2. I think with less downforce the car will slide more and those Pirelli tires will be eaten up even faster.

    1. That’s unlikely @dutchtreat.

      Sliding is not the quickest way around a race track and all teams will try to dial out any imbalance as much as possible.

      Less downforce will typically mean less energy going into the tires and in theory, this should help them hold up better. But with the change to 18 inch rims who knows, there aren’t many fans left who have faith in Pirelli tires !

  3. I already replied (sort of) to COTD yesterday, but spot on.

  4. They spend so much time trying to think their way out of the problem of dirty air that I think they honestly miss the real issue

    Even with zero aero dependence, zero tyre degradation from following, and absolute parity in car performance, overtaking wouldn’t happen by magic at so many of the circuits

    I know myself from karting that just being a bit faster doesn’t gift you overtaking, it’s really hard to combine braking later, taking a sub optimal line around a corner, and still exiting quick enough to get ahead

    What really stands in the way of overtaking are the circuit layouts. We have certain corners at some circuits which are great for overtaking even with the current tyres and dirty air issues, she then we have other circuits where nothing at all can happen even with big performance differentials. What they need to focus on is track profiles designed to allow multiple lines and make defending harder

    1. @philipgb this is a very good point. but I would say overtaking should not be made too easy (DRS is hugely deficient in this regard and it make my heart sink when it’s used) – if it’s too easy, the fast guys will just cruise through the field and we’ll be left with the finishing order after a handful of laps. this will utterly kill the sport.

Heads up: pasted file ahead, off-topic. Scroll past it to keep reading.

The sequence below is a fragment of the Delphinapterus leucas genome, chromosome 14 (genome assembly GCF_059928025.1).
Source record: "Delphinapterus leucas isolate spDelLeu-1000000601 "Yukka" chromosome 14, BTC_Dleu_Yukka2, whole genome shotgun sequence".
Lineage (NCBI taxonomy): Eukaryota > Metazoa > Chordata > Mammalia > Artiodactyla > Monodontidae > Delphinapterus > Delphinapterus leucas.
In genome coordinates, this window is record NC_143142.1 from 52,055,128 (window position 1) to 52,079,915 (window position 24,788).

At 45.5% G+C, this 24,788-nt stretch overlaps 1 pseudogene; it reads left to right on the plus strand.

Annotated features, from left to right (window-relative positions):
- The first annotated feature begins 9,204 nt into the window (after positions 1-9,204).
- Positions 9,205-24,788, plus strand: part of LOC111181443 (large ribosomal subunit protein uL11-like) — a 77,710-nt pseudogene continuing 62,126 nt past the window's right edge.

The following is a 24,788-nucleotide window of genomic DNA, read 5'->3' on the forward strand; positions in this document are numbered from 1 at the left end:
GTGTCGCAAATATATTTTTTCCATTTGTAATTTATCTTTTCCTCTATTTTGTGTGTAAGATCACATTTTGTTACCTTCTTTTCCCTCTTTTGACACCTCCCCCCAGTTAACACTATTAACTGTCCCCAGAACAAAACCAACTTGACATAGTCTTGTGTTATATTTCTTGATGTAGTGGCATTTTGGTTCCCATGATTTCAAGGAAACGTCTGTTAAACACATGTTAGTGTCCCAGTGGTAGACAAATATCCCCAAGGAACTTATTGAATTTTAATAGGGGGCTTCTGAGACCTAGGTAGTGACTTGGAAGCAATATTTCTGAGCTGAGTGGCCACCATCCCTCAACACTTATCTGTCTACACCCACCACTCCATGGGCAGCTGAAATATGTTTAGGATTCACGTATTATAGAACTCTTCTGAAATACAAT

defensive driving was the key component in many legendary drives and the sport seems determined to kill it off as a skill.

  5. Congrats @gt-racer on COTD. I couldn’t agree more. I’m also glad to see I’m not the only person who ended up writing an essay on this subject ;-)

  6. Re Norris: Basically unacceptable what happened.
    Re Ricciardo: There’s also a dark story behind the MP4/5B…
    Re W Series: A nice appointment.
    Re AM tweet: First Bayern Munich, then Aston Martin…
    Re Vips: Baku broke his curse and now he’s 15 points behind the championship leader.
    Re IndyCar game: Now THIS is something!

    1. Care to elaborate on the MP4/5B?

      1. It’s not the car itself, it’s the 1990 title decider in which some act of revenge was done.

  7. Aston Martin really do need to sort out the colour of their car.

    Whenever I see it my brain registers it as a Mercedes.

  8. Jesus Christ, the guy got mugged, and that’s pretty much that.
    The way they keep talking about how the incident “affected” him, you’d be forgiven for thinking he was a victim in a particularly brutal case of domestic violence or something worse.

    I got mugged back in my high school days, and it took me a whole few hours to get over it. Had to go back to school the next day, and had to keep living my life, walking the same street I’ve been mugged at.

    Also, I’m pretty sure, the pocket change they took off me, hit me harder financially, than losing a $40k watch hit Norris.